What is the origin of the Media?

We explain the origin of the media and how inventions affected communication today.

Origin of the media
The invention of the printing press revolutionized the field of books and communication.

What is the origin of the media?

The media occupy an indispensable role in industrialized society, as forms of information circulation, opinion makers and platforms for the debate and visibility of public affairs. But they did not always exist as we understand them today.

Human beings have felt the need to communicate with others since the dawn of civilization, in fact therein lies the invention of verbal language and, later, of cave paintings and other means of primitive representation of thought.

But it would not be until the time of the great empires when, once writing was invented, that communication could become massive and constant. Hieroglyphs in Pharaonic tombs, reflections of Hellenic Greek philosophers and especially imperial edicts posted on the streets of ancient Rome are good examples of it. Of course, there were no independent media outlets yet, but generally they were advertisements from the ruling political class.

The invention of the printing press by Johannes Gutenberg in 1440 revolutionized the field of books and communication, since his machine made it possible not only to mechanically replace the scribes of the Middle Ages who copied and copied a text by hand, but also made it possible to print the same text many times in a short time, to distribute it to the public.

In June 1605 this gave rise to the printing of the first newspaper, by the young John Carolus, and was called “Collection of all the distinguished news.” There he summarized the news that his network of informants transmitted to him and that until then he had copied manually.

This first newspaper was succeeded by the “WeekleyNews of London” in 1622 and in 1704 by the “Boston News-Letter”, the first newspaper of continuous circulation. Since then the proliferation of printed newspapers has been worldwide.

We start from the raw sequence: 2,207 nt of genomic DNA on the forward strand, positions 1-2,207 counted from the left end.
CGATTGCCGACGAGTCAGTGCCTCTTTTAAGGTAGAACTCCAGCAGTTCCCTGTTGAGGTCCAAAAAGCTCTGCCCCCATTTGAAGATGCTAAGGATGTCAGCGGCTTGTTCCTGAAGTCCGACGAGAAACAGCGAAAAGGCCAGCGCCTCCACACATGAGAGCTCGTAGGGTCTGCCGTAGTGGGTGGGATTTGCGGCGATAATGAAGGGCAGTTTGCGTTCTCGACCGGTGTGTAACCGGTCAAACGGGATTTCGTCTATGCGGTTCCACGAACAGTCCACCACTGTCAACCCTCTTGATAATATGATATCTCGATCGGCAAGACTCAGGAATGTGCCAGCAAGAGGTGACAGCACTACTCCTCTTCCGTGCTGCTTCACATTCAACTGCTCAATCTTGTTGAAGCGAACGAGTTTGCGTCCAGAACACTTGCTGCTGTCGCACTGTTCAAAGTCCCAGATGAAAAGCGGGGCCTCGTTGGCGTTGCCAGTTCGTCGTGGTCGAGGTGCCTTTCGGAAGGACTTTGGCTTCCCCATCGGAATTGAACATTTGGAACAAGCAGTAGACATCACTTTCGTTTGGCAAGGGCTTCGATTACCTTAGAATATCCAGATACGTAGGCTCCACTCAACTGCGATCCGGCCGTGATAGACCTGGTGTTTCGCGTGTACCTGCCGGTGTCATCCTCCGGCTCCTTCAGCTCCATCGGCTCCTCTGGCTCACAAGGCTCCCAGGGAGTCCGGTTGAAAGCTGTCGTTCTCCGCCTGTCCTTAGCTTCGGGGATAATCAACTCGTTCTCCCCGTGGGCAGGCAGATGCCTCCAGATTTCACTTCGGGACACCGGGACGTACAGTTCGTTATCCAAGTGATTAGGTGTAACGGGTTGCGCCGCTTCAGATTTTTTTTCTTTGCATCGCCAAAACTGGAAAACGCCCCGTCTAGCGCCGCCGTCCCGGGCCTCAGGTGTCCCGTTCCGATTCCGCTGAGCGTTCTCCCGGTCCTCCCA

Other inventions would provide key technologies for the evolution of mass media. Cinema, for example, would emerge at the end of the 19th century in France, with the experiments to capture the image derived from photography, another technology in the making.

The invention of electricity, a few years later, would allow the cinema to become massive and at the same time give rise to the invention of radio in 1896, being in 1901 the first transmission of the human voice. Both inventions would revolutionize the idea of ​​communication, since man could transmit visual or sound messages throughout time and space, without being obliged to write.

Less than half a century would pass from there to the invention of television. The first television broadcasts would be from the BBC in London and in 1936 the first with programming would be thrown.

The massification of this device was another great step in the history of the media, since having a television in each house, the opportunity was born to constantly inform and entertain people in the comfort of their home, either by transmitting information previously recorded or information occurring live elsewhere on the planet.

Finally, the appearance of the Internet in the 80s and of computerized digital technologies in the 90s strengthened the communicative capacity of the human being to infinity. The ability to share information through social networks, e-mails and other cyber community formats are great contributions of the late twentieth and early twenty-first centuries.

With the Internet, mass communications also became interactive, customizable and viral., given that information consumption has become increasingly frantic. That is why more and more attention and care are given to companies and information and telecommunications technologies, as well as to the mass media; they are often seen as a major political power that competes with states and is perhaps underregulated.